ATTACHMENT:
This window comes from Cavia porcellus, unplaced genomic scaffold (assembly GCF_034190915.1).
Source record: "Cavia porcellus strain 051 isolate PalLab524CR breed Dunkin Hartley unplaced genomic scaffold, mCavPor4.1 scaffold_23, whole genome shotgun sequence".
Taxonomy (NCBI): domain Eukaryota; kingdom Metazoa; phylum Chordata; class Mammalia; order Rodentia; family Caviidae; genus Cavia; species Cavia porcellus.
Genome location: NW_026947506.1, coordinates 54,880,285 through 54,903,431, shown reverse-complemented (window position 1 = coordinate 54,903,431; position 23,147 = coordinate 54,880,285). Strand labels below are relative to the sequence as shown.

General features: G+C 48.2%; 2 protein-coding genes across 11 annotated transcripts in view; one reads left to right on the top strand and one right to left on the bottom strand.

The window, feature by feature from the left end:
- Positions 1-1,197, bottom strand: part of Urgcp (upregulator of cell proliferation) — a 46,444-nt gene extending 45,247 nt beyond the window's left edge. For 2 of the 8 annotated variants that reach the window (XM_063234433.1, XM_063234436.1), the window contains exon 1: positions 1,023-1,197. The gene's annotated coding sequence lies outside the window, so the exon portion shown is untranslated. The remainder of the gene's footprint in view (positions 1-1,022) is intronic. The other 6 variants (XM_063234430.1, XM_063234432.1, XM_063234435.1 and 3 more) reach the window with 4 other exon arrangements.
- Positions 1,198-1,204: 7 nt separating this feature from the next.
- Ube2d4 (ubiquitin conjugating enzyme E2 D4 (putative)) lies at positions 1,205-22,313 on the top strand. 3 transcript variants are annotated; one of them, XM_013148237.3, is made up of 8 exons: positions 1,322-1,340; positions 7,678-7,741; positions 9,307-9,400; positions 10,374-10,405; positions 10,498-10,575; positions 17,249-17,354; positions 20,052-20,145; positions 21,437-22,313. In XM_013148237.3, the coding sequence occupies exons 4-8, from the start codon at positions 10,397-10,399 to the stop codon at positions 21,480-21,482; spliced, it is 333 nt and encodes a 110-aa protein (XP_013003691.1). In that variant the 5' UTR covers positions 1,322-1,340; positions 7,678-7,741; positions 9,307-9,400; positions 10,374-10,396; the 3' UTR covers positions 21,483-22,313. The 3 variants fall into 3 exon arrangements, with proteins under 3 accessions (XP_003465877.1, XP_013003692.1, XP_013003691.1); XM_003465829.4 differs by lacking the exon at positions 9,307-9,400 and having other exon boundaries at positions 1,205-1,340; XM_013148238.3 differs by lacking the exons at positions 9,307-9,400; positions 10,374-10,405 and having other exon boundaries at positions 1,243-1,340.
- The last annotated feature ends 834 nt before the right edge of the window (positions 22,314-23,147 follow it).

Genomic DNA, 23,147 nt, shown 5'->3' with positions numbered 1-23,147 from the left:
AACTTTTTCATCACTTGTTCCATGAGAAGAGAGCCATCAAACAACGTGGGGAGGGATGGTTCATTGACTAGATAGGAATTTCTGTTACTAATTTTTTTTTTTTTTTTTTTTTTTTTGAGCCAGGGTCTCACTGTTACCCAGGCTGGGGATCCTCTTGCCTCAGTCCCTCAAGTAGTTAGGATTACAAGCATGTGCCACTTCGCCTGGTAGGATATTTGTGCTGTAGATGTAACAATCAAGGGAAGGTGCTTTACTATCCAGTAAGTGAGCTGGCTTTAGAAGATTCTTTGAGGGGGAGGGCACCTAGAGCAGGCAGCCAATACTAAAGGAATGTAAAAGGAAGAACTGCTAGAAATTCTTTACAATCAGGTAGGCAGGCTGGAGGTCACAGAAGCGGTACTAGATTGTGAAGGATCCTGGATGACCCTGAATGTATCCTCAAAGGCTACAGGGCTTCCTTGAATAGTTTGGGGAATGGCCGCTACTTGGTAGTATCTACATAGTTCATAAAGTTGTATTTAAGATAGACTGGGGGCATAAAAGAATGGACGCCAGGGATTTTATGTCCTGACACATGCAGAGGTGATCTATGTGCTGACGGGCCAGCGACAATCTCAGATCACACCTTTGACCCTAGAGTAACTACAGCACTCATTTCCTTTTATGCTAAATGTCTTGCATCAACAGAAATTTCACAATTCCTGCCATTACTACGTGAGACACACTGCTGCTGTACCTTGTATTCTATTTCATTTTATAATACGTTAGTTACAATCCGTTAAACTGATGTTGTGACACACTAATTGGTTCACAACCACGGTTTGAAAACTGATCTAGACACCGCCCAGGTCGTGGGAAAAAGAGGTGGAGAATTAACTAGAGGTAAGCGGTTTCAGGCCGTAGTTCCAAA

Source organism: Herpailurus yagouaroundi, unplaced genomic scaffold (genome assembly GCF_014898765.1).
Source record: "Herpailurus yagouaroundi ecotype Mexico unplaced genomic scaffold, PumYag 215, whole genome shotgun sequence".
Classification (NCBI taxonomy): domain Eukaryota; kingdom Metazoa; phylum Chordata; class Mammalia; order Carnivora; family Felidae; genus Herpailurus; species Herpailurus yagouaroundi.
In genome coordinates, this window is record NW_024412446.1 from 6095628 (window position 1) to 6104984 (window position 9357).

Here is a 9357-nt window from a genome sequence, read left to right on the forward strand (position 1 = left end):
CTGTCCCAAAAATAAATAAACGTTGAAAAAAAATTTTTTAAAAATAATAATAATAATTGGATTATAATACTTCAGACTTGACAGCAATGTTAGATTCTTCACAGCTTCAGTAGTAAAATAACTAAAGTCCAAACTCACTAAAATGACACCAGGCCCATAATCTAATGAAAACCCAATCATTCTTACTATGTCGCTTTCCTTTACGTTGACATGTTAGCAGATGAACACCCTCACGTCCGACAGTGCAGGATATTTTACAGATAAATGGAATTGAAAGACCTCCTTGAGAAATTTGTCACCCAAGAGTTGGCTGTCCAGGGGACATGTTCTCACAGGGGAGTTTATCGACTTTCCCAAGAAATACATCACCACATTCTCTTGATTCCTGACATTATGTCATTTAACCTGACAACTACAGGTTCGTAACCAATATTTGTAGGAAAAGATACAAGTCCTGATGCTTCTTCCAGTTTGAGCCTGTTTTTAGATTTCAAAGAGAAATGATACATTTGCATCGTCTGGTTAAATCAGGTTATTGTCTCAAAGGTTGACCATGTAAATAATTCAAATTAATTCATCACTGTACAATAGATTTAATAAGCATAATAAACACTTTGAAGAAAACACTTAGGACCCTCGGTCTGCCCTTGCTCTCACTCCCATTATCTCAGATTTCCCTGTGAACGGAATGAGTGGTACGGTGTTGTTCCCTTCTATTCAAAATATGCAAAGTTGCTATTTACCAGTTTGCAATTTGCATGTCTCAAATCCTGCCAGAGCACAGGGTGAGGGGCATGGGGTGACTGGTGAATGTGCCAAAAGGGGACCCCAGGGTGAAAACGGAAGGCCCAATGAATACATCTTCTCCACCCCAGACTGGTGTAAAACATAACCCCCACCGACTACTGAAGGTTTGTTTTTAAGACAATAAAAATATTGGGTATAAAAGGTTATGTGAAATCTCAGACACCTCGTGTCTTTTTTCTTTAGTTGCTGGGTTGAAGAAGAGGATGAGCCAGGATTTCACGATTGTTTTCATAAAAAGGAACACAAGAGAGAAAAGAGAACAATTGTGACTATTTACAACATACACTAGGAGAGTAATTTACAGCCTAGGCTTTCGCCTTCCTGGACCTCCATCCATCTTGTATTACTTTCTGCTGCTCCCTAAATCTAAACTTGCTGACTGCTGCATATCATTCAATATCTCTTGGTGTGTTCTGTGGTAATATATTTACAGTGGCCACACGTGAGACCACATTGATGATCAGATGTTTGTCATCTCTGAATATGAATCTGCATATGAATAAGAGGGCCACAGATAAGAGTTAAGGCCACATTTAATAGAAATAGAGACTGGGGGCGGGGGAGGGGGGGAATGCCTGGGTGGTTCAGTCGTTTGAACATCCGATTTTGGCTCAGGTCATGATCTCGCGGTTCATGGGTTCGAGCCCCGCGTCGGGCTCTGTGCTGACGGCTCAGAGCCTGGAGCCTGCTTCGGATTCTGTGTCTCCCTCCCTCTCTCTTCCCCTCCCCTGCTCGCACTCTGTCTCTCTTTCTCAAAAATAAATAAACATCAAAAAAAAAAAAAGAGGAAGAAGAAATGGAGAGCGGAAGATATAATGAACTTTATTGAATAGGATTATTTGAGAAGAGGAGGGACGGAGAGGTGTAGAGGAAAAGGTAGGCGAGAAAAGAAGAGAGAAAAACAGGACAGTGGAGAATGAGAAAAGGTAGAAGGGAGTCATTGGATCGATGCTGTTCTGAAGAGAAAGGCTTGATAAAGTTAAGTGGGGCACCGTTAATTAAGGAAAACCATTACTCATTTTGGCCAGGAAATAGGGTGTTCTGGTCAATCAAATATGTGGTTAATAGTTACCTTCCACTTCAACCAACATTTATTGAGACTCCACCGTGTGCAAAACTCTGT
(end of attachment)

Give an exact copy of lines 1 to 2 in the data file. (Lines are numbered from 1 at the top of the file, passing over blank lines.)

This window comes from Cavia porcellus, unplaced genomic scaffold (assembly GCF_034190915.1).
Source record: "Cavia porcellus strain 051 isolate PalLab524CR breed Dunkin Hartley unplaced genomic scaffold, mCavPor4.1 scaffold_23, whole genome shotgun sequence".